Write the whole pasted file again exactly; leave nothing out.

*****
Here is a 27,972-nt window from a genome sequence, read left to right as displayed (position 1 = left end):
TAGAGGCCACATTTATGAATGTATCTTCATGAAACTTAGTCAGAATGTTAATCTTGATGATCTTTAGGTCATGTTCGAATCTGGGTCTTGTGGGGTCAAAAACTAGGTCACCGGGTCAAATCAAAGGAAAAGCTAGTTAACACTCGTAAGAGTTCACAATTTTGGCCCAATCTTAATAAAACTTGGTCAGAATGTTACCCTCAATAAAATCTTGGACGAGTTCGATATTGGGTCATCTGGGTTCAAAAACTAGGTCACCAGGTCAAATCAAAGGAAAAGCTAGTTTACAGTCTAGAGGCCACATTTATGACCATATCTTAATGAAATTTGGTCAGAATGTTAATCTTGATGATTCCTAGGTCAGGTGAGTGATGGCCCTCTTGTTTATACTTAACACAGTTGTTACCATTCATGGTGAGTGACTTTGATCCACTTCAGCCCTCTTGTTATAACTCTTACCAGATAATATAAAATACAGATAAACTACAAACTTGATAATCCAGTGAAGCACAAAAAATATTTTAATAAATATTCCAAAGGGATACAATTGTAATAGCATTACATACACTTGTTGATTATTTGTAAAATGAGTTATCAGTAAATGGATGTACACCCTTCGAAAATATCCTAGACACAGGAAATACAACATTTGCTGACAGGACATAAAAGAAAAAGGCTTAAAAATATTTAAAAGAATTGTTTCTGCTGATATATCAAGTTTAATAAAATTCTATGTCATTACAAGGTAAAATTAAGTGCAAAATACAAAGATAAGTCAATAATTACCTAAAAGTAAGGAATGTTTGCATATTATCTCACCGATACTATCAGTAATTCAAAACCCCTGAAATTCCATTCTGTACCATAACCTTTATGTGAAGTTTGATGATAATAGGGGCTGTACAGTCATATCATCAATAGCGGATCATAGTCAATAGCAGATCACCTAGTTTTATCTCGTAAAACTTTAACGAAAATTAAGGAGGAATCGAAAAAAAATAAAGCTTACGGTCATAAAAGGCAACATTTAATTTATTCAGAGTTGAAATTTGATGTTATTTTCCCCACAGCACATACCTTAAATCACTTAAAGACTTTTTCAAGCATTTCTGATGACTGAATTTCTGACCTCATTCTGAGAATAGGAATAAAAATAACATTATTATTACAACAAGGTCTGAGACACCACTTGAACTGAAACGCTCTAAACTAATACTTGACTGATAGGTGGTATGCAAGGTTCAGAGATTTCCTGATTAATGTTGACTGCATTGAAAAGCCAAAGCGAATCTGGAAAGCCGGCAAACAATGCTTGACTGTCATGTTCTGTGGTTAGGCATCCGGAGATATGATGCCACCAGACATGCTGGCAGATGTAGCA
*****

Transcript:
Here is a 27,972-nt window from a genome sequence, read left to right as displayed (position 1 = left end):
TAGAGGCCACATTTATGAATGTATCTTCATGAAACTTAGTCAGAATGTTAATCTTGATGATCTTTAGGTCATGTTCGAATCTGGGTCTTGTGGGGTCAAAAACTAGGTCACCGGGTCAAATCAAAGGAAAAGCTAGTTAACACTCGTAAGAGTTCACAATTTTGGCCCAATCTTAATAAAACTTGGTCAGAATGTTACCCTCAATAAAATCTTGGACGAGTTCGATATTGGGTCATCTGGGTTCAAAAACTAGGTCACCAGGTCAAATCAAAGGAAAAGCTAGTTTACAGTCTAGAGGCCACATTTATGACCATATCTTAATGAAATTTGGTCAGAATGTTAATCTTGATGATTCCTAGGTCAGGTGAGTGATGGCCCTCTTGTTTATACTTAACACAGTTGTTACCATTCATGGTGAGTGACTTTGATCCACTTCAGCCCTCTTGTTATAACTCTTACCAGATAATATAAAATACAGATAAACTACAAACTTGATAATCCAGTGAAGCACAAAAAATATTTTAATAAATATTCCAAAGGGATACAATTGTAATAGCATTACATACACTTGTTGATTATTTGTAAAATGAGTTATCAGTAAATGGATGTACACCCTTCGAAAATATCCTAGACACAGGAAATACAACATTTGCTGACAGGACATAAAAGAAAAAGGCTTAAAAATATTTAAAAGAATTGTTTCTGCTGATATATCAAGTTTAATAAAATTCTATGTCATTACAAGGTAAAATTAAGTGCAAAATACAAAGATAAGTCAATAATTACCTAAAAGTAAGGAATGTTTGCATATTATCTCACCGATACTATCAGTAATTCAAAACCCCTGAAATTCCATTCTGTACCATAACCTTTATGTGAAGTTTGATGATAATAGGGGCTGTACAGTCATATCATCAATAGCGGATCATAGTCAATAGCAGATCACCTAGTTTTATCTCGTAAAACTTTAACGAAAATTAAGGAGGAATCGAAAAAAAATAAAGCTTACGGTCATAAAAGGCAACATTTAATTTATTCAGAGTTGAAATTTGATGTTATTTTCCCCACAGCACATACCTTAAATCACTTAAAGACTTTTTCAAGCATTTCTGATGACTGAATTTCTGACCTCATTCTGAGAATAGGAATAAAAATAACATTATTATTACAACAAGGTCTGAGACACCACTTGAACTGAAACGCTCTAAACTAATACTTGACTGATAGGTGGTATGCAAGGTTCAGAGATTTCCTGATTAATGTTGACTGCATTGAAAAGCCAAAGCGAATCTGGAAAGCCGGCAAACAATGCTTGACTGTCATGTTCTGTGGTTAGGCATCCGGAGATATGATGCCACCAGACATGCTGGCAGATGTAGCA